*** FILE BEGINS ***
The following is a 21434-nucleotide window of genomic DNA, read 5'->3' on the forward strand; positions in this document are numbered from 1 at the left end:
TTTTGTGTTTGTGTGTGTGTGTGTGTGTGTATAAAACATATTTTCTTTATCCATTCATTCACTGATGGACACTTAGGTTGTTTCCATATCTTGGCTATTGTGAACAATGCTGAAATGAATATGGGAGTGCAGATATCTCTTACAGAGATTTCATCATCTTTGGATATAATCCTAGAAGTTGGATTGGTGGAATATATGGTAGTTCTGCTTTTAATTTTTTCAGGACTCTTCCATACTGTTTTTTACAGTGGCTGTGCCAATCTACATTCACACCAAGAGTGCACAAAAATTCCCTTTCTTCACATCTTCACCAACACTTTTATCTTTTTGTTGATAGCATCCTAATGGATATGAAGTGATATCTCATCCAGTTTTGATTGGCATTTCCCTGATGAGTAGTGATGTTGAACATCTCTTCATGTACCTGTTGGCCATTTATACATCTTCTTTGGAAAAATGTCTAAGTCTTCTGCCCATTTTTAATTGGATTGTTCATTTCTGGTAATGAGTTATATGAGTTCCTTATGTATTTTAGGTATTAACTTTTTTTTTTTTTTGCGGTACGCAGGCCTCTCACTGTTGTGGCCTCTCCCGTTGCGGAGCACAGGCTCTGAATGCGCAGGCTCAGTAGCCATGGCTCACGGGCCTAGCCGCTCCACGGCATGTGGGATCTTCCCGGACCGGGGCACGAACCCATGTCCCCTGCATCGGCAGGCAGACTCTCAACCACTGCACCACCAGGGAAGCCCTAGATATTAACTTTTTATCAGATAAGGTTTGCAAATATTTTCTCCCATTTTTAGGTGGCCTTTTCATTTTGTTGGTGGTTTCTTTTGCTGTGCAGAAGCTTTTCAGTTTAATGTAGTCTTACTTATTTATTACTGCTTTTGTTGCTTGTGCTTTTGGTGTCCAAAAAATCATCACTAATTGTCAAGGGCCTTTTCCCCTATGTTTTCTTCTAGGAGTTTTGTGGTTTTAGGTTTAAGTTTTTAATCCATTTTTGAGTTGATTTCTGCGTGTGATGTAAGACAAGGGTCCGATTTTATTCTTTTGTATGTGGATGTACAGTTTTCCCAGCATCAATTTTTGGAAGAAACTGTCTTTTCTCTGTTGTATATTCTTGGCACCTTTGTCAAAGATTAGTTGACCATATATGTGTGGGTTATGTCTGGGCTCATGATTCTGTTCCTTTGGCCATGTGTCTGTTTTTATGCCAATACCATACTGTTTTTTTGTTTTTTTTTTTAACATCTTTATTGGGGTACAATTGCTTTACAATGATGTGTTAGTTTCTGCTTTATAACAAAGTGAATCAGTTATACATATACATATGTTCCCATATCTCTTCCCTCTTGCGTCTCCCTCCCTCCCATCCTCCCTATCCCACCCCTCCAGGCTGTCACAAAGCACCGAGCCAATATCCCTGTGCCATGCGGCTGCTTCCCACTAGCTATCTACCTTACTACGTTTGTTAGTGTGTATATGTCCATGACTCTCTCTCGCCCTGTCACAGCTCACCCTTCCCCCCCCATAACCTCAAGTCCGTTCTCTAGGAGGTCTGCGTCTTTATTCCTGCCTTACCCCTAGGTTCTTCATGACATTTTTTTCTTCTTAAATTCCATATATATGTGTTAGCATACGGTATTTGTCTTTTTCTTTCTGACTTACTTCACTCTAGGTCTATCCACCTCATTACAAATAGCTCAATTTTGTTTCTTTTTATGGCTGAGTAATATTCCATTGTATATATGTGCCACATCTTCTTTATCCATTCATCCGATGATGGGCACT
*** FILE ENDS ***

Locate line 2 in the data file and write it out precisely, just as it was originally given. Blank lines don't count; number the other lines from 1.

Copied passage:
TTTTGTGTTTGTGTGTGTGTGTGTGTGTGTATAAAACATATTTTCTTTATCCATTCATTCACTGATGGACACTTAGGTTGTTTCCATATCTTGGCTATTGTGAACAATGCTGAAATGAATATGGGAGTGCAGATATCTCTTACAGAGATTTCATCATCTTTGGATATAATCCTAGAAGTTGGATTGGTGGAATATATGGTAGTTCTGCTTTTAATTTTTTCAGGACTCTTCCATACTGTTTTTTACAGTGGCTGTGCCAATCTACATTCACACCAAGAGTGCACAAAAATTCCCTTTCTTCACATCTTCACCAACACTTTTATCTTTTTGTTGATAGCATCCTAATGGATATGAAGTGATATCTCATCCAGTTTTGATTGGCATTTCCCTGATGAGTAGTGATGTTGAACATCTCTTCATGTACCTGTTGGCCATTTATACATCTTCTTTGGAAAAATGTCTAAGTCTTCTGCCCATTTTTAATTGGATTGTTCATTTCTGGTAATGAGTTATATGAGTTCCTTATGTATTTTAGGTATTAACTTTTTTTTTTTTTTGCGGTACGCAGGCCTCTCACTGTTGTGGCCTCTCCCGTTGCGGAGCACAGGCTCTGAATGCGCAGGCTCAGTAGCCATGGCTCACGGGCCTAGCCGCTCCACGGCATGTGGGATCTTCCCGGACCGGGGCACGAACCCATGTCCCCTGCATCGGCAGGCAGACTCTCAACCACTGCACCACCAGGGAAGCCCTAGATATTAACTTTTTATCAGATAAGGTTTGCAAATATTTTCTCCCATTTTTAGGTGGCCTTTTCATTTTGTTGGTGGTTTCTTTTGCTGTGCAGAAGCTTTTCAGTTTAATGTAGTCTTACTTATTTATTACTGCTTTTGTTGCTTGTGCTTTTGGTGTCCAAAAAATCATCACTAATTGTCAAGGGCCTTTTCCCCTATGTTTTCTTCTAGGAGTTTTGTGGTTTTAGGTTTAAGTTTTTAATCCATTTTTGAGTTGATTTCTGCGTGTGATGTAAGACAAGGGTCCGATTTTATTCTTTTGTATGTGGATGTACAGTTTTCCCAGCATCAATTTTTGGAAGAAACTGTCTTTTCTCTGTTGTATATTCTTGGCACCTTTGTCAAAGATTAGTTGACCATATATGTGTGGGTTATGTCTGGGCTCATGATTCTGTTCCTTTGGCCATGTGTCTGTTTTTATGCCAATACCATACTGTTTTTTTGTTTTTTTTTTTAACATCTTTATTGGGGTACAATTGCTTTACAATGATGTGTTAGTTTCTGCTTTATAACAAAGTGAATCAGTTATACATATACATATGTTCCCATATCTCTTCCCTCTTGCGTCTCCCTCCCTCCCATCCTCCCTATCCCACCCCTCCAGGCTGTCACAAAGCACCGAGCCAATATCCCTGTGCCATGCGGCTGCTTCCCACTAGCTATCTACCTTACTACGTTTGTTAGTGTGTATATGTCCATGACTCTCTCTCGCCCTGTCACAGCTCACCCTTCCCCCCCCATAACCTCAAGTCCGTTCTCTAGGAGGTCTGCGTCTTTATTCCTGCCTTACCCCTAGGTTCTTCATGACATTTTTTTCTTCTTAAATTCCATATATATGTGTTAGCATACGGTATTTGTCTTTTTCTTTCTGACTTACTTCACTCTAGGTCTATCCACCTCATTACAAATAGCTCAATTTTGTTTCTTTTTATGGCTGAGTAATATTCCATTGTATATATGTGCCACATCTTCTTTATCCATTCATCCGATGATGGGCACT